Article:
AS·CET·IC [əˈsedik/] adjective: characterized by or suggesting the practice of severe self-discipline and abstention from all forms of indulgence, typically for religious reasons. “an ascetic life of prayer, fasting, and manual labor”
noun: a person who practices severe self-discipline and abstention.
Gautama did not become Buddha by reading Sutras or chanting. He starved himself, afflicted himself with many pains as an ascetic. Emaciated, fed and nursed back to life by a woman who found him dying; renewed and refreshed, he meditated under a tree until he achieved an enlightened state.
But, what is Enlightenment? Modern science might break it down to its base function of a dopamine and endorphin induced euphoria attained through the rigorous discipline of the mind and body. Of course Gautama became supercharged after what he had gone through—elevated even—to an altered state never experienced or historically documented.
What he taught afterward was a different path than the one he took to become the Buddha. Immediately following his new-found understanding of the human condition, he began teaching the Middle Way. Later he developed the Four Noble Truths and the Noble Eightfold Path as the way leading to Enlightenment, not the abstinence to the point of near-death, followed by a physical revitalization, that led him to it.
In his historical fiction, Siddhartha, Herman Hesse posed a question that relates to this very controversy. The Brahman-turned-seeker explained to the Buddha why he could not become a follower. Siddhartha spoke to Gautama in a reverent way, entreating him:
I have not doubted for a single moment that you are Buddha. You have found salvation from death. It has come to you in the course of your own search, on your own path, through thoughts, through meditation, through realizations, through enlightenment. It has not come to you by means of teachings! And—thus is my thought, oh exalted one: The teachings of the enlightened Buddha contain much. But there is one thing which these so venerable teachings do not contain: they do not contain the mystery of what the exalted one has experienced for himself, he alone among hundreds of thousands. [excerpted; italics added]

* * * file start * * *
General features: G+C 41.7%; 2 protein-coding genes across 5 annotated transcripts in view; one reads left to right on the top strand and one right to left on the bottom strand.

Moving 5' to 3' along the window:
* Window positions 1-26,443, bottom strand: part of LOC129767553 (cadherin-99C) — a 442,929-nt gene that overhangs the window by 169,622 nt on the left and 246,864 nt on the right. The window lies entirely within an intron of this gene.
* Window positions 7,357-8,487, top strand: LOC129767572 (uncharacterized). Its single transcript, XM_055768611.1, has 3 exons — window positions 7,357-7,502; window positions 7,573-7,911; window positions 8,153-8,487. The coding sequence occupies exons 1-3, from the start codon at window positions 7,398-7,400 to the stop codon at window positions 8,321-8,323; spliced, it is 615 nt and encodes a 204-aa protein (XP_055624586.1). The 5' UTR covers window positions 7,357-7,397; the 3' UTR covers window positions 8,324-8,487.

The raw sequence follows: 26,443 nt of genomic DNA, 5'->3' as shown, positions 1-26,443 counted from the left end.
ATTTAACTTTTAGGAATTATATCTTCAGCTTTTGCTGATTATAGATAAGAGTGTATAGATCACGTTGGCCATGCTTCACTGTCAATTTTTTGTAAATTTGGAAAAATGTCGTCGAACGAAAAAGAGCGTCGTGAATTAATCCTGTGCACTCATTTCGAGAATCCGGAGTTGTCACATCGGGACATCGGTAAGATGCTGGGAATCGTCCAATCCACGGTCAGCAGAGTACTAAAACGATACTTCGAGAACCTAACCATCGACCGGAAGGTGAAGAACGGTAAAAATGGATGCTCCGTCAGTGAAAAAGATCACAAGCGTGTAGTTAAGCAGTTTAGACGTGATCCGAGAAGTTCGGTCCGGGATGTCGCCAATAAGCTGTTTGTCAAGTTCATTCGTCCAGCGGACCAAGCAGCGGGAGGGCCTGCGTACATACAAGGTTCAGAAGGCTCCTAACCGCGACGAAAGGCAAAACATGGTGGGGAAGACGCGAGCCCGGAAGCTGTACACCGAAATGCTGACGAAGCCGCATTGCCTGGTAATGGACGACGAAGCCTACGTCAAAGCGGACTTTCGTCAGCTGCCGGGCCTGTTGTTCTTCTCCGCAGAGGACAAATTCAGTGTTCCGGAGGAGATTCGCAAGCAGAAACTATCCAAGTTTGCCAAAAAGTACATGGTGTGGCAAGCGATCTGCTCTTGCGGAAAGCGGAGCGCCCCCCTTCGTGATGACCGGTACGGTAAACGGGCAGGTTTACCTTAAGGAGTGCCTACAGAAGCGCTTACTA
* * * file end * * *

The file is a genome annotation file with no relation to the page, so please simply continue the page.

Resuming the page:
Siddhartha’s query might have included not only, ‘what did you experience upon becoming Enlightened,’ but, ‘what steps did you take to attain it; and why do you teach a different Path to your disciples?’ In other words: “It has not come to you by means of teachings!” Hesse may have wondered why the Sutras we read today are a necessary gateway to Enlightenment, when they were a byproduct of Gautama’s release from life’s suffering, not the means he used to realize that freedom.
Despite this contention, the Buddha taught one element to the Path that is key. According to Ch’an Buddhism, every living person is capable of achieving spontaneous enlightenment, but they must let it become manifest.
In reality, we all have the same Buddha nature, and we can manifest this Buddha nature right now. Bodhidharma says that: “The Buddha-nature is obscured by a layer of dust which prevents the real from manifesting.” -Daniel Scharpenburg
What takes years for the novitiate to reach at a Buddhist shrine, may just as well be found by the person who, intent on gaining inner peace, encounters a variety of spiritual experience throughout their life. They won’t find it walking down the street, hit by a bolt of light. But, the search for it may actually be the very thing they seek—the search becoming the thing sought. It certainly is not something you buy from the Zen master at the local temple, or from a monk in an isolated mountain monastery. If someone demands alms, or asks you to devote time with the promise to guide you on the road to Nibbana, they may just as well sell you a paper bag full of tap water. Because Enlightenment is a thing you should experience on your own, just like the Buddha.
The Principles of Ch’an Buddhism -Daniel Scharpenburg